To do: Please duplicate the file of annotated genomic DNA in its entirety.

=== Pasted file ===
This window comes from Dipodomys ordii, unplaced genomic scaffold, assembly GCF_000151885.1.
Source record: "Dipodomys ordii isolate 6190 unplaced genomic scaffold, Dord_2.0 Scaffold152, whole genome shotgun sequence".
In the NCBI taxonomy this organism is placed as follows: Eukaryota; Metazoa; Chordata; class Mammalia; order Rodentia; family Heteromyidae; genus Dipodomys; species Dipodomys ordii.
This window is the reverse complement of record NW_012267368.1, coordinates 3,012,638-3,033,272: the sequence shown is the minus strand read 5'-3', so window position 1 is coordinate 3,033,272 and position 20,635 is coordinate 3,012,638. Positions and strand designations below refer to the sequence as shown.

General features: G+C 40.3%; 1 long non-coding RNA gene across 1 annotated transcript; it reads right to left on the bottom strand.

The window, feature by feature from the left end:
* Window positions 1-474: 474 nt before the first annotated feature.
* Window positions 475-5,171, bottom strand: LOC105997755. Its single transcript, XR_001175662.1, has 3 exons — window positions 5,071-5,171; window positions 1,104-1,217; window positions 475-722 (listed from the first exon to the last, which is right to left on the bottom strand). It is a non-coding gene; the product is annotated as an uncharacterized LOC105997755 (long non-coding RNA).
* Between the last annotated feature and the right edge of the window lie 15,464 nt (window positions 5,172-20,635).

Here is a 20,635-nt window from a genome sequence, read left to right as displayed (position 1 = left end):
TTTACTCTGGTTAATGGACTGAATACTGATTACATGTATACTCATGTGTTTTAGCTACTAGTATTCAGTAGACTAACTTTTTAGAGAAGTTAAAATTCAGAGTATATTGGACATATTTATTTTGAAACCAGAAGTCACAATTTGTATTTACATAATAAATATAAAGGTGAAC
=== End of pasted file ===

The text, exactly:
This window comes from Dipodomys ordii, unplaced genomic scaffold, assembly GCF_000151885.1.
Source record: "Dipodomys ordii isolate 6190 unplaced genomic scaffold, Dord_2.0 Scaffold152, whole genome shotgun sequence".
In the NCBI taxonomy this organism is placed as follows: Eukaryota; Metazoa; Chordata; class Mammalia; order Rodentia; family Heteromyidae; genus Dipodomys; species Dipodomys ordii.
This window is the reverse complement of record NW_012267368.1, coordinates 3,012,638-3,033,272: the sequence shown is the minus strand read 5'-3', so window position 1 is coordinate 3,033,272 and position 20,635 is coordinate 3,012,638. Positions and strand designations below refer to the sequence as shown.

General features: G+C 40.3%; 1 long non-coding RNA gene across 1 annotated transcript; it reads right to left on the bottom strand.

The window, feature by feature from the left end:
* Window positions 1-474: 474 nt before the first annotated feature.
* Window positions 475-5,171, bottom strand: LOC105997755. Its single transcript, XR_001175662.1, has 3 exons — window positions 5,071-5,171; window positions 1,104-1,217; window positions 475-722 (listed from the first exon to the last, which is right to left on the bottom strand). It is a non-coding gene; the product is annotated as an uncharacterized LOC105997755 (long non-coding RNA).
* Between the last annotated feature and the right edge of the window lie 15,464 nt (window positions 5,172-20,635).

Here is a 20,635-nt window from a genome sequence, read left to right as displayed (position 1 = left end):
TTTACTCTGGTTAATGGACTGAATACTGATTACATGTATACTCATGTGTTTTAGCTACTAGTATTCAGTAGACTAACTTTTTAGAGAAGTTAAAATTCAGAGTATATTGGACATATTTATTTTGAAACCAGAAGTCACAATTTGTATTTACATAATAAATATAAAGGTGAAC